For a band that have often spent their career acting as a cipher for exorcising singer Greg Dulli's personal demons, The Afghan Whigs' eighth album In Spades seems to spend a heck of a lot of time courting metaphysical ones, invocations that range from Christopher Friedman's oddly Lovecraftian sleeve art to arcane song titles such as The Spell, Demon In Profile and Arabian Heights.
Reformed in 2014 after a thirteen year hiatus, the Whigs status as an alt.rock institution - one cemented on the major label trilogy Black Love, Gentleman and 1965 in the 1990's - has ostensibly clicked back into place without effort, a been-round-the-block cred which their initial post comeback release Do The Beast seeded cautiously.
This time around Dulli's writing he concedes has been heavily influenced by 2016's hero genocide, a KIA list including the iconic David Bowie but most specifically Prince, an unlikely kindred spirit the band's creative epicentre revealed he's watched perform many times. In Spades brims with the energy this sort of grief-by-proxy can unlock, opener Birdland obviously name checking the iconic jazz hangout but also more obliquely the neighbourhood in Ross, Ohio of Dulli's childhood. The experience itself in fact is remarkably un-Whigs like, a stack of mellotrons and choral backing stabbing gently, the whole thing supposedly created in an hour but sounding like the culmination of years of repressing everything.
(In)famously of course this is not an outfit who're used to not loosening up; Arabian Nights sees them back in the familiar psycho-sexual territory of the 1965 era, an insistent, muddy funk garnished with provocative lines such as "You say you're ready/If I'm an animal/Let's get a room real soon/We'll call it supernatural". It's a swagger and welcome griminess of mood that long timers will be delighted with and on Copernicus the familiar cracked soul which benchmarked their greatest appropriations combines with misty-eyed, grown up rock and roll, a bouquet of wisdom and resignation all under one groove.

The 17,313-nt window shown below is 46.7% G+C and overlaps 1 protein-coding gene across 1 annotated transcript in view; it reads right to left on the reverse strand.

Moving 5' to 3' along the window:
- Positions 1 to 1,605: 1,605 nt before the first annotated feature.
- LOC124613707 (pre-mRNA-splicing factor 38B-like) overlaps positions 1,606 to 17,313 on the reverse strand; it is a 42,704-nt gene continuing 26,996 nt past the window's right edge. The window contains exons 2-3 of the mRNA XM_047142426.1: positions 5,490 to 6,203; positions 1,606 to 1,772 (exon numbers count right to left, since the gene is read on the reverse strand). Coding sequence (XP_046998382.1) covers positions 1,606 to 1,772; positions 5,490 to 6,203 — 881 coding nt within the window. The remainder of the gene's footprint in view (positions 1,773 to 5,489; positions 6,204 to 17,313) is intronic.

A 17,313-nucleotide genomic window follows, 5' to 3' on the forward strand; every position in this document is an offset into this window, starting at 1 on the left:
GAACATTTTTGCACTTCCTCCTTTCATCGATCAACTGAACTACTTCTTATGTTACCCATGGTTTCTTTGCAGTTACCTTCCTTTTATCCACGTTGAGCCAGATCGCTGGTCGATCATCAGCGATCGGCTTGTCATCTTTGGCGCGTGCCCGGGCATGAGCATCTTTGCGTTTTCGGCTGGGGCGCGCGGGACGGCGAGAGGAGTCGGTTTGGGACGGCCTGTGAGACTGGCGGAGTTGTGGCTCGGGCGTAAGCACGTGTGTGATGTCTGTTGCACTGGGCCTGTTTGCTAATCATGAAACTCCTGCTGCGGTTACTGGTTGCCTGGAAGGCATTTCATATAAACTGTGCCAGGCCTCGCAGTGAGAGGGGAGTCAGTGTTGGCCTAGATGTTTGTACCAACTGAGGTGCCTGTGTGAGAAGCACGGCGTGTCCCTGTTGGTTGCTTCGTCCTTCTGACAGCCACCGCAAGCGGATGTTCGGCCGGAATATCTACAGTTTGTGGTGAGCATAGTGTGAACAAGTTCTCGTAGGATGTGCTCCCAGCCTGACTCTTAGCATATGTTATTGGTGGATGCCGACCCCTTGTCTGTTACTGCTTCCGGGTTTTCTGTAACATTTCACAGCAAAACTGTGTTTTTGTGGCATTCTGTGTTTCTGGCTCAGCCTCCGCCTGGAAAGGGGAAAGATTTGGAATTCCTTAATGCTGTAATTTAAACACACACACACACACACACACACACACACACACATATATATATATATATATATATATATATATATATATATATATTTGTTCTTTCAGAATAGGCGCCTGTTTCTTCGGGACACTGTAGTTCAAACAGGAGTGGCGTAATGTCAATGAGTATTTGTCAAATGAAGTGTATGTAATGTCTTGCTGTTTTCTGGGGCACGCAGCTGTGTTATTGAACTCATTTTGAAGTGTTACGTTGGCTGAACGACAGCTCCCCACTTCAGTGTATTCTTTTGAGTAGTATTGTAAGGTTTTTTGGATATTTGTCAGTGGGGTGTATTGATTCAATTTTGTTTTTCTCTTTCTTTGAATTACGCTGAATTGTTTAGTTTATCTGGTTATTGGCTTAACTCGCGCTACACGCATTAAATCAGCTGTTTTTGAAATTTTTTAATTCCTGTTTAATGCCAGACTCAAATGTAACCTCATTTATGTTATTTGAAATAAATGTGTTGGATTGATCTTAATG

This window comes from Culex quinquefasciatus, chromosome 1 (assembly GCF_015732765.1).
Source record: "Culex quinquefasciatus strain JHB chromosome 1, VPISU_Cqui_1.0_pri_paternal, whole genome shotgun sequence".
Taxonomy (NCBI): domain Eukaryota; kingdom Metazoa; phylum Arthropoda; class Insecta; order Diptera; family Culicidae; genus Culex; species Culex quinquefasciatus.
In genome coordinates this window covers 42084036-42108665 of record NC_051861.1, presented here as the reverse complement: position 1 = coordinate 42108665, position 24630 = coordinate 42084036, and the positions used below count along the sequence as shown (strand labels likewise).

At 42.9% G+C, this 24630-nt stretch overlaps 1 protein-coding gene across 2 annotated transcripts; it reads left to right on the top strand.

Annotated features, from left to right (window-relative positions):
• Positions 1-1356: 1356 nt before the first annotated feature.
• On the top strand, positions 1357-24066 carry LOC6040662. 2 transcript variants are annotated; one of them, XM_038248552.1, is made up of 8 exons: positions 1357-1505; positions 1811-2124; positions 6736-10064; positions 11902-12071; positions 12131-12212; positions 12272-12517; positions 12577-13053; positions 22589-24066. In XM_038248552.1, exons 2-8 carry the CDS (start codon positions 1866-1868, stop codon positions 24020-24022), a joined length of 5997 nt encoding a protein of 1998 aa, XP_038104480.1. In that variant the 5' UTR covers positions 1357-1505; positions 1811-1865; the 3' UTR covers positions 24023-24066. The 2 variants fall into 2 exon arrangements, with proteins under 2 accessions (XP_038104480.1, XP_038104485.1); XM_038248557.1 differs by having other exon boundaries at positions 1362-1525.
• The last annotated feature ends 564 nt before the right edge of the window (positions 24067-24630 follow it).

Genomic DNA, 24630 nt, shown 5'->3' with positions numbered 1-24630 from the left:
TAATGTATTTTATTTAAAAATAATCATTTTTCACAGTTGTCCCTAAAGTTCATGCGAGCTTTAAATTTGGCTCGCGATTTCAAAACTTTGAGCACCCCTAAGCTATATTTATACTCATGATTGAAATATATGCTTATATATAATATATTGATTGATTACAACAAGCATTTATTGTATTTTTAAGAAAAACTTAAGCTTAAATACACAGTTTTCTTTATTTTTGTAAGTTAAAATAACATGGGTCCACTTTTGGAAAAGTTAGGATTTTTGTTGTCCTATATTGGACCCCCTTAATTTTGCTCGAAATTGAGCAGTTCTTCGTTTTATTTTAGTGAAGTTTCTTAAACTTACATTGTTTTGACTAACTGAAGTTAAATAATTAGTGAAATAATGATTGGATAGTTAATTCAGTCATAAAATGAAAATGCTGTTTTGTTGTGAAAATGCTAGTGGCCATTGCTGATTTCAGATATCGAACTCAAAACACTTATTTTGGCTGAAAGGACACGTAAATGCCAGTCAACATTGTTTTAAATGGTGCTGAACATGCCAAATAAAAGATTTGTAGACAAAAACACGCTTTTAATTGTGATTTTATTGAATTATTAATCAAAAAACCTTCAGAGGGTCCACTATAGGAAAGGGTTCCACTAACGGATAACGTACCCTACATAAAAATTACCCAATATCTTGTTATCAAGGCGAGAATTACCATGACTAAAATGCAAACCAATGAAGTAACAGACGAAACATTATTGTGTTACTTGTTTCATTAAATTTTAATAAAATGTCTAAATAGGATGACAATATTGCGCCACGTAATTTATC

Life means experience and having seen and felt so much turmoil recently, the randomness of selection perhaps inevitably echoes amongst the arcane words and imagery. The fatalism of Oriole; "Light the candle/Lock the door, too/Draw the circle/I'll fall into you" with a by-line wink to Cleromancy runs a finger down the knife edges of luck, it's melancholic strings a requiem. Whilst kismet is a fickle mistress, occasionally it needs to be confronted head on: here Dulli archly explores it's brazen disregard on I Got Lost, a song about long-time collaborator Dave Rosser, diagnosed with inoperable cancer of the colon. On it the singer dismisses the grim reaper with "Maybe you think that you're better than me", the grandstanding piano he leans against underpinning a psychedelic country epic that any of its potential subjects, young or old, are mightily deserving of.
We are perhaps in uncharted territory here for a group who are such a mass of distorted idiosyncrasies, the sort of place acts like The National have long since claimed, but In Spades is far from an attempt to jump someone else's bus. Dulli himself singles out Toy Automatic as it's definitive moment, a creative experience he describes cheerily on which "...I was almost exploding". Like the wider host, it's brief but emblematic of a collective equally happy at a Ouija board or a mixing desk, with the people who light up their world, whether still with us or not all represented here. On an album of closing chapters and opening doors the resurrected Afghan Whigs may still love to perpetually walk in the shadow, but they know that payback old friends, is a bitch.
Listen to Toy Automatic:
Official Site -